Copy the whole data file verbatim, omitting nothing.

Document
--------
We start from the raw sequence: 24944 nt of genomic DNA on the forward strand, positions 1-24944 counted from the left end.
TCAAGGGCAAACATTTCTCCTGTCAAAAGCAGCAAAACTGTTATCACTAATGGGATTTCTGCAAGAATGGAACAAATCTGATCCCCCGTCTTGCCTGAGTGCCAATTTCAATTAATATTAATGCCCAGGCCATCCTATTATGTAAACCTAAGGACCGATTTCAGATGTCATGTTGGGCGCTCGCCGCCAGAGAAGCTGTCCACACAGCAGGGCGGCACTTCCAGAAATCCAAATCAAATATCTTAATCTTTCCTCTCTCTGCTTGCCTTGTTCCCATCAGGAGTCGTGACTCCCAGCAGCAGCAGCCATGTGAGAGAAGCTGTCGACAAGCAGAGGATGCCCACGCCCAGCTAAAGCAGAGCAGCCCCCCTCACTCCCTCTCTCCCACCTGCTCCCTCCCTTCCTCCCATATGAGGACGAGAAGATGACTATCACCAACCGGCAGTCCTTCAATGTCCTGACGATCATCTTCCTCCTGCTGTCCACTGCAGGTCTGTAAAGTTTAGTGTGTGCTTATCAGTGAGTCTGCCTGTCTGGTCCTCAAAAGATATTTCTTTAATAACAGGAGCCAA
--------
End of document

We start from the raw sequence: 24944 nt of genomic DNA on the forward strand, positions 1-24944 counted from the left end.
TCAAGGGCAAACATTTCTCCTGTCAAAAGCAGCAAAACTGTTATCACTAATGGGATTTCTGCAAGAATGGAACAAATCTGATCCCCCGTCTTGCCTGAGTGCCAATTTCAATTAATATTAATGCCCAGGCCATCCTATTATGTAAACCTAAGGACCGATTTCAGATGTCATGTTGGGCGCTCGCCGCCAGAGAAGCTGTCCACACAGCAGGGCGGCACTTCCAGAAATCCAAATCAAATATCTTAATCTTTCCTCTCTCTGCTTGCCTTGTTCCCATCAGGAGTCGTGACTCCCAGCAGCAGCAGCCATGTGAGAGAAGCTGTCGACAAGCAGAGGATGCCCACGCCCAGCTAAAGCAGAGCAGCCCCCCTCACTCCCTCTCTCCCACCTGCTCCCTCCCTTCCTCCCATATGAGGACGAGAAGATGACTATCACCAACCGGCAGTCCTTCAATGTCCTGACGATCATCTTCCTCCTGCTGTCCACTGCAGGTCTGTAAAGTTTAGTGTGTGCTTATCAGTGAGTCTGCCTGTCTGGTCCTCAAAAGATATTTCTTTAATAACAGGAGCCAA